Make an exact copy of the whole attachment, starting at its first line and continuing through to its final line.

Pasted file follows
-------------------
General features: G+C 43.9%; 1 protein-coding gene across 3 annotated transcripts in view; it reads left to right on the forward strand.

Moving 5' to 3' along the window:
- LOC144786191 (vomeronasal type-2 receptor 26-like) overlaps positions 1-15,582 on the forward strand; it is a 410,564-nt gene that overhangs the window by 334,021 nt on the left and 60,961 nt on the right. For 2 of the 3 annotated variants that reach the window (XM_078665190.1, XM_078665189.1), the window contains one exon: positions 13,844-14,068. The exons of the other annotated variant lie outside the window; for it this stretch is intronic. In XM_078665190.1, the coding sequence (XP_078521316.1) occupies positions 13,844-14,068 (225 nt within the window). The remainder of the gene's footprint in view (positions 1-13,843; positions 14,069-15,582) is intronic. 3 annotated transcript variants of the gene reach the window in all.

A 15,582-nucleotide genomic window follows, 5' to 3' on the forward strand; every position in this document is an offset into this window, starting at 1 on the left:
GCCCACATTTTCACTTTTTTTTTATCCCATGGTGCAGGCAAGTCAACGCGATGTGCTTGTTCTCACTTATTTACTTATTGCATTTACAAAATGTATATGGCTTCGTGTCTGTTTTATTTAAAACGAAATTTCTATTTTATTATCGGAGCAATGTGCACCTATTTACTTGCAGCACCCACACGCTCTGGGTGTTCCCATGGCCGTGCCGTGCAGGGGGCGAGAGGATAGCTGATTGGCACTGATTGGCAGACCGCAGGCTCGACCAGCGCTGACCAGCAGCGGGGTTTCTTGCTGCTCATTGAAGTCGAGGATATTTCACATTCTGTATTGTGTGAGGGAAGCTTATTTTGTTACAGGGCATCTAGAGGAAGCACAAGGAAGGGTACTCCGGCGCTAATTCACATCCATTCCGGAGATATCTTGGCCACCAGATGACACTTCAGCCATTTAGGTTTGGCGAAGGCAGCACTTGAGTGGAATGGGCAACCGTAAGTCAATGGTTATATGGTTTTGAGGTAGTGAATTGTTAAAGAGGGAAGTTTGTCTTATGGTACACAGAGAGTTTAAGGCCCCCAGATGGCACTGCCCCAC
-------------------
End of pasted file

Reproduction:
General features: G+C 43.9%; 1 protein-coding gene across 3 annotated transcripts in view; it reads left to right on the forward strand.

Moving 5' to 3' along the window:
- LOC144786191 (vomeronasal type-2 receptor 26-like) overlaps positions 1-15,582 on the forward strand; it is a 410,564-nt gene that overhangs the window by 334,021 nt on the left and 60,961 nt on the right. For 2 of the 3 annotated variants that reach the window (XM_078665190.1, XM_078665189.1), the window contains one exon: positions 13,844-14,068. The exons of the other annotated variant lie outside the window; for it this stretch is intronic. In XM_078665190.1, the coding sequence (XP_078521316.1) occupies positions 13,844-14,068 (225 nt within the window). The remainder of the gene's footprint in view (positions 1-13,843; positions 14,069-15,582) is intronic. 3 annotated transcript variants of the gene reach the window in all.

A 15,582-nucleotide genomic window follows, 5' to 3' on the forward strand; every position in this document is an offset into this window, starting at 1 on the left:
GCCCACATTTTCACTTTTTTTTTATCCCATGGTGCAGGCAAGTCAACGCGATGTGCTTGTTCTCACTTATTTACTTATTGCATTTACAAAATGTATATGGCTTCGTGTCTGTTTTATTTAAAACGAAATTTCTATTTTATTATCGGAGCAATGTGCACCTATTTACTTGCAGCACCCACACGCTCTGGGTGTTCCCATGGCCGTGCCGTGCAGGGGGCGAGAGGATAGCTGATTGGCACTGATTGGCAGACCGCAGGCTCGACCAGCGCTGACCAGCAGCGGGGTTTCTTGCTGCTCATTGAAGTCGAGGATATTTCACATTCTGTATTGTGTGAGGGAAGCTTATTTTGTTACAGGGCATCTAGAGGAAGCACAAGGAAGGGTACTCCGGCGCTAATTCACATCCATTCCGGAGATATCTTGGCCACCAGATGACACTTCAGCCATTTAGGTTTGGCGAAGGCAGCACTTGAGTGGAATGGGCAACCGTAAGTCAATGGTTATATGGTTTTGAGGTAGTGAATTGTTAAAGAGGGAAGTTTGTCTTATGGTACACAGAGAGTTTAAGGCCCCCAGATGGCACTGCCCCAC